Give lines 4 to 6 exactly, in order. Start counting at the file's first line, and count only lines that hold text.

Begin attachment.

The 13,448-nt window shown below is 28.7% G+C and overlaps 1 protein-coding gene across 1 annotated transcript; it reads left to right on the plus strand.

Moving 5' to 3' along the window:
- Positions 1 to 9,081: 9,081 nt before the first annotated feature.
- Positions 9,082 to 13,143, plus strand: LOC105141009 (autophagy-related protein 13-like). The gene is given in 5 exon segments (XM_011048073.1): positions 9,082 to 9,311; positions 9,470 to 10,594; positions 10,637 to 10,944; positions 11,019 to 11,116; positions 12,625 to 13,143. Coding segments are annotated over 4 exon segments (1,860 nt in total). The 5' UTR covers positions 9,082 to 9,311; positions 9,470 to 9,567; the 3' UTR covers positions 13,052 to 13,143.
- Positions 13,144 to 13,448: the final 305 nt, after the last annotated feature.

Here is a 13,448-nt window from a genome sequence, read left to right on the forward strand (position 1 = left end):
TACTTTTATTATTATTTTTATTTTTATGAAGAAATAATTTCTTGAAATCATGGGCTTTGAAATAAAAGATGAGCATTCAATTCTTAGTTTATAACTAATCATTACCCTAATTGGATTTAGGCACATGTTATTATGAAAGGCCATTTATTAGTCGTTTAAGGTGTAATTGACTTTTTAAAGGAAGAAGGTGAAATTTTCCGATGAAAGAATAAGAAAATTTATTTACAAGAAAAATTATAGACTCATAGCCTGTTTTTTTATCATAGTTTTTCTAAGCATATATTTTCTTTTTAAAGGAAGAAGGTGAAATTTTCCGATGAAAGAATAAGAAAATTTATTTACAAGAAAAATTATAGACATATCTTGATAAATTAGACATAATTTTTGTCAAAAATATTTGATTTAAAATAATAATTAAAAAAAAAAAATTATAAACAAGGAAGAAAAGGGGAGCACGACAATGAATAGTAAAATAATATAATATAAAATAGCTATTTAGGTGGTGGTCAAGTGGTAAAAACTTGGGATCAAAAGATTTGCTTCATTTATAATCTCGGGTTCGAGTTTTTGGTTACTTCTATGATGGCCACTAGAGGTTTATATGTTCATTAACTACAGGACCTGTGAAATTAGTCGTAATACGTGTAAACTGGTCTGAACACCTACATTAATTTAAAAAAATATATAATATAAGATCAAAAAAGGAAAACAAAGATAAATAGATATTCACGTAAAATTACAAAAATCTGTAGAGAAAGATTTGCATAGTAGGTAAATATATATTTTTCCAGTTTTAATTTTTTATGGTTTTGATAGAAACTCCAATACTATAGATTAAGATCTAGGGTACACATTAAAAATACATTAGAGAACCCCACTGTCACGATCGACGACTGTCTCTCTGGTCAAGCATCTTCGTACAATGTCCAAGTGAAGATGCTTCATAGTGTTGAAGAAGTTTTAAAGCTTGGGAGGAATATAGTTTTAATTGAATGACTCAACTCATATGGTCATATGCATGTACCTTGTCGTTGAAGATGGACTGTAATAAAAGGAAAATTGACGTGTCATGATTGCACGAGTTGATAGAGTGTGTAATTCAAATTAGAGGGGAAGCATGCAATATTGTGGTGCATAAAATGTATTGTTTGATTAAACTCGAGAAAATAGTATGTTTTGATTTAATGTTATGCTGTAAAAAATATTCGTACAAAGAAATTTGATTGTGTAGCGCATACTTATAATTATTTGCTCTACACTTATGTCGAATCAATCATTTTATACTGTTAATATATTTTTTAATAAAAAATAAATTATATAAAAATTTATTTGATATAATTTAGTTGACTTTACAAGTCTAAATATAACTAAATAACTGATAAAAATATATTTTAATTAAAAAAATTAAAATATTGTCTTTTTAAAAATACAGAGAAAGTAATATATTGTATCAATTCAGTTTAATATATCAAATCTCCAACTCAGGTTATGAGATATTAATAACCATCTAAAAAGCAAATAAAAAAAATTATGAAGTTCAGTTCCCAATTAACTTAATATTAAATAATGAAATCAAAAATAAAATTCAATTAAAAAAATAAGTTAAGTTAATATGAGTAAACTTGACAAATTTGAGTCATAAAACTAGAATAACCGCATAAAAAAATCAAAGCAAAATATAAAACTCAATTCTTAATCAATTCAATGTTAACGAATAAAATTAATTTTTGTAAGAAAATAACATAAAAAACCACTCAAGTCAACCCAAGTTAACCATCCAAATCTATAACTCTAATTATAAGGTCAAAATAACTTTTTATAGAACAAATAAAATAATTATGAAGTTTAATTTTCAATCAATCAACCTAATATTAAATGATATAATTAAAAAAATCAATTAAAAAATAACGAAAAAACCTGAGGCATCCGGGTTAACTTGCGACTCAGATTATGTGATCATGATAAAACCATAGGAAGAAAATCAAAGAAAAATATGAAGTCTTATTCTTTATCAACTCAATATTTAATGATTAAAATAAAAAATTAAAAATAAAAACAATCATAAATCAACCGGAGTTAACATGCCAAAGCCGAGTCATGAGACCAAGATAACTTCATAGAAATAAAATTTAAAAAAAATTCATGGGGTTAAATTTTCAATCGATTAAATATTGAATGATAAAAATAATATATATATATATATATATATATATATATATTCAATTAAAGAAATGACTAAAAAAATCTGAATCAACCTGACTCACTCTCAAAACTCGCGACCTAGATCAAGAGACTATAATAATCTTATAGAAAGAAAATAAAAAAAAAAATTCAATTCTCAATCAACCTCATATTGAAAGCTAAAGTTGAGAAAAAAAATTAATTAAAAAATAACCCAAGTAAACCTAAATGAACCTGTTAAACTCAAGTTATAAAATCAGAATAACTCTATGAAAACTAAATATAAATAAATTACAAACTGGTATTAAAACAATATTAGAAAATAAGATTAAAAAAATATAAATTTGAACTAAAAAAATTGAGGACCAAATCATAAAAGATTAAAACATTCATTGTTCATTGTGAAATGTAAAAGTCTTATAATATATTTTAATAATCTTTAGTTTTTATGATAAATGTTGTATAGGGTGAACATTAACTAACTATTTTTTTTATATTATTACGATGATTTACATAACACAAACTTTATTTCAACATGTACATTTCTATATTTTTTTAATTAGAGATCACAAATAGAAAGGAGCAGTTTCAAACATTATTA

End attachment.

- Positions 9,082 to 13,143, plus strand: LOC105141009 (autophagy-related protein 13-like). The gene is given in 5 exon segments (XM_011048073.1): positions 9,082 to 9,311; positions 9,470 to 10,594; positions 10,637 to 10,944; positions 11,019 to 11,116; positions 12,625 to 13,143. Coding segments are annotated over 4 exon segments (1,860 nt in total). The 5' UTR covers positions 9,082 to 9,311; positions 9,470 to 9,567; the 3' UTR covers positions 13,052 to 13,143.
- Positions 13,144 to 13,448: the final 305 nt, after the last annotated feature.

Here is a 13,448-nt window from a genome sequence, read left to right on the forward strand (position 1 = left end):